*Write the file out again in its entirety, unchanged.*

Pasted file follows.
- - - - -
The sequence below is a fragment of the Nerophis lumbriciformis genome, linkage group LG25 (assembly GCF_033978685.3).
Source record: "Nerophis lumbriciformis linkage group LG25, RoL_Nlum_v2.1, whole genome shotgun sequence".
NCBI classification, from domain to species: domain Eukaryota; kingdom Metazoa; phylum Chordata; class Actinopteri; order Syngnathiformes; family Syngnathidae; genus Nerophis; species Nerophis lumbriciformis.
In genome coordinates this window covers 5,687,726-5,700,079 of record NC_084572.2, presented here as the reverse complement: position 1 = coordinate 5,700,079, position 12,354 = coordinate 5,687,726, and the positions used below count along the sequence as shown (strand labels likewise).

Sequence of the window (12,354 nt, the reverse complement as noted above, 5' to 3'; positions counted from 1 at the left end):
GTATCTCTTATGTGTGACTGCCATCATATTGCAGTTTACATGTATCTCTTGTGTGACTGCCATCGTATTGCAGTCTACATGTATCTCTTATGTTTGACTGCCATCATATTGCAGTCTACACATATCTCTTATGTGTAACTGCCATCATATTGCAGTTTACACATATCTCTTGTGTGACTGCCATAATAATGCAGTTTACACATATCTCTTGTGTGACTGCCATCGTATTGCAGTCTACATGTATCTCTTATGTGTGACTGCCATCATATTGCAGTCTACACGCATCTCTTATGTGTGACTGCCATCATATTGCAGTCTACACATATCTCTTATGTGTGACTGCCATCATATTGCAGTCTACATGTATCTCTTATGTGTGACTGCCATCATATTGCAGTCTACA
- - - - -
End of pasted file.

The sequence below is a fragment of the Nerophis lumbriciformis genome, linkage group LG25 (assembly GCF_033978685.3).
Source record: "Nerophis lumbriciformis linkage group LG25, RoL_Nlum_v2.1, whole genome shotgun sequence".
NCBI classification, from domain to species: domain Eukaryota; kingdom Metazoa; phylum Chordata; class Actinopteri; order Syngnathiformes; family Syngnathidae; genus Nerophis; species Nerophis lumbriciformis.
In genome coordinates this window covers 5,687,726-5,700,079 of record NC_084572.2, presented here as the reverse complement: position 1 = coordinate 5,700,079, position 12,354 = coordinate 5,687,726, and the positions used below count along the sequence as shown (strand labels likewise).

Sequence of the window (12,354 nt, the reverse complement as noted above, 5' to 3'; positions counted from 1 at the left end):
GTATCTCTTATGTGTGACTGCCATCATATTGCAGTTTACATGTATCTCTTGTGTGACTGCCATCGTATTGCAGTCTACATGTATCTCTTATGTTTGACTGCCATCATATTGCAGTCTACACATATCTCTTATGTGTAACTGCCATCATATTGCAGTTTACACATATCTCTTGTGTGACTGCCATAATAATGCAGTTTACACATATCTCTTGTGTGACTGCCATCGTATTGCAGTCTACATGTATCTCTTATGTGTGACTGCCATCATATTGCAGTCTACACGCATCTCTTATGTGTGACTGCCATCATATTGCAGTCTACACATATCTCTTATGTGTGACTGCCATCATATTGCAGTCTACATGTATCTCTTATGTGTGACTGCCATCATATTGCAGTCTACA